• Soil aeration helps relieve soil compaction. As the soil becomes more compacted, less oxygen can reach the roots and vital organisms living in the ground. 

The process involves a soil aerator pulling up cylindrical plugs of soil. The small holes then allow more water and oxygen to pass through the ground, encouraging the root system to spread. It also exposes more soil for your grass seed. 

Step 5. Plant the grass seed

Once your soil is ready, it’s time to spread the grass seed over the yard. 

For best results, spread the grass seed in two different directions. If you go east to west for the first layer, go north to south for the second layer. Spreading the grass seed in both directions ensures you cover the entire area.

There are four standard methods to spreading grass seed: 

  • Spread the grass by hand
  • Push a wheeled seed spreader
  • Hand-crank a handheld seed spreader
  • Mount a seed spreader to your chest

Pro Tip: Using a spreader can make the job go by a little faster, especially when seeding over large areas. It also ensures you spread the seed evenly and don’t miss any spots. 

Step 6. Rake the grass seed

Lightly rake the lawn with a garden rake to cover the seeds with a bit of soil. 

Step 7. Apply mulch

Apply a thin layer of straw over your grass seed to protect it from wind and rain. Keep in mind that straw may contain some weed seeds. 

Step 8. Water the lawn

sprinkler on and sitting in a yard
Mohammad Rezaie | Unsplash

The seeds might be tucked away in their cozy seedbeds, but that doesn’t mean your job is over. Your grass seedlings need a lot of attention if they’re going to grow to be big, green, and strong.

Their biggest demand? Water.

Once you’ve planted your seeds, you’ll need to sprinkle them with water one to three times a day. The number of times you water them per day will vary depending on your soil type, how hot it is outside, and the weather. 

Don’t let the top ½ inch of soil go dry. The key is to keep the soil moist but not soggy. You don’t want to see puddles forming on your lawn. Too much water might wash away or drown your seeds. But too little water also could kill them. Once they go dry, they die. 

When your new grass reaches 1 inch tall, it’s safe to shift your watering schedule to every other day. As your grass begins to grow, you can slowly start to water the lawn less and less.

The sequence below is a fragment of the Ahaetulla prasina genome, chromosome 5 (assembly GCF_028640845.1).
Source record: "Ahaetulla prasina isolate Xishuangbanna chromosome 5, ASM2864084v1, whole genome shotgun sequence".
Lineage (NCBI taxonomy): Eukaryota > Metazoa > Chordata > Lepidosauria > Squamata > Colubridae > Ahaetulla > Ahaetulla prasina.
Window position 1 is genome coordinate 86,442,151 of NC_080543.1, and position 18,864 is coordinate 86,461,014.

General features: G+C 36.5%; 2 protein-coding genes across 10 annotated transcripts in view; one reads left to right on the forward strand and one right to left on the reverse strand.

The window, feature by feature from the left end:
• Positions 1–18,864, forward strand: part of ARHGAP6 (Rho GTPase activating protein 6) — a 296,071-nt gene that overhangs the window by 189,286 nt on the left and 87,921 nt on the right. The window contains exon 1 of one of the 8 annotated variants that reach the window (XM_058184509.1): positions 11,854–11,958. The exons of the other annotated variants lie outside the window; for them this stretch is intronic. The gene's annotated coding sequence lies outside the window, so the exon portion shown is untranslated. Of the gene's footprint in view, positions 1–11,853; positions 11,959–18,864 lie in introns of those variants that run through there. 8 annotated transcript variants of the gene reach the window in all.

When the grass is fully established, you’ll want to water your grass infrequently but for long periods. This watering schedule encourages root growth by forcing the roots to expand and search for more water. If you water too frequently for short periods, the roots will have little reason to scout for nearby water. 

Pro Tip: Not every grass type has the same water demands. Some grass species need more water than others to survive. Before planting your grass seed, it’s a good idea to research the grass type and discover its water needs. 

Step 9. The first mow

You’ll need to be patient before mowing the grass. New grass takes time to grow. Depending on your grass type, the turf needs to reach a minimum height before you can cut it. This minimum height varies among grass species, but it’s safe to cut most grasses when they reach 2 to 3 inches tall. 

According to the Division of Agriculture and Natural Resources at the University of California, it can take up to two months before a seeded lawn is ready to be mowed. 

Step 10. Enjoy your new lawn

Yellow lab lying in grass with a playground in the background
Benjamin Ilchmann | Unsplash

Remember not to let the seeded area get too dry, and do your best to avoid walking on the grass for at least 30 days.  

In a few short weeks, tiny sprouts will shoot up from the soil. And if you did everything else right, your new green lawn should give your home the curb appeal boost it deserves.

Seeding is easy and affordable –– the hard part is patience

Compared to sod and hydroseeding, broadcast seeding is the most affordable and DIY-friendly grass-growing method. Traditional seeding may not have the same speedy results, but your wallet will certainly be thicker. 

And when you spend time sowing the seed yourself, chances are you’ll take even better care of your lawn to protect all your hard work. Those invasive pests will learn to stay away –– because your healthy new grass is here to stay. 

If you want to make sure the job is done right, you can always hire a local lawn care pro to plant your grass seed and then mow your new, lush lawn after it all grows in. We have experts to handle all your lawn care needs.

Main Photo Credit: Scott Robinson | Flickr | CC BY 2.0

Candice Wall

Candice Wall is a former newspaper reporter who writes for Lawn Love. In her free time, she enjoys finding old cookbooks, digging through antique stores, and learning how to tame the wild plants in her Georgia backyard.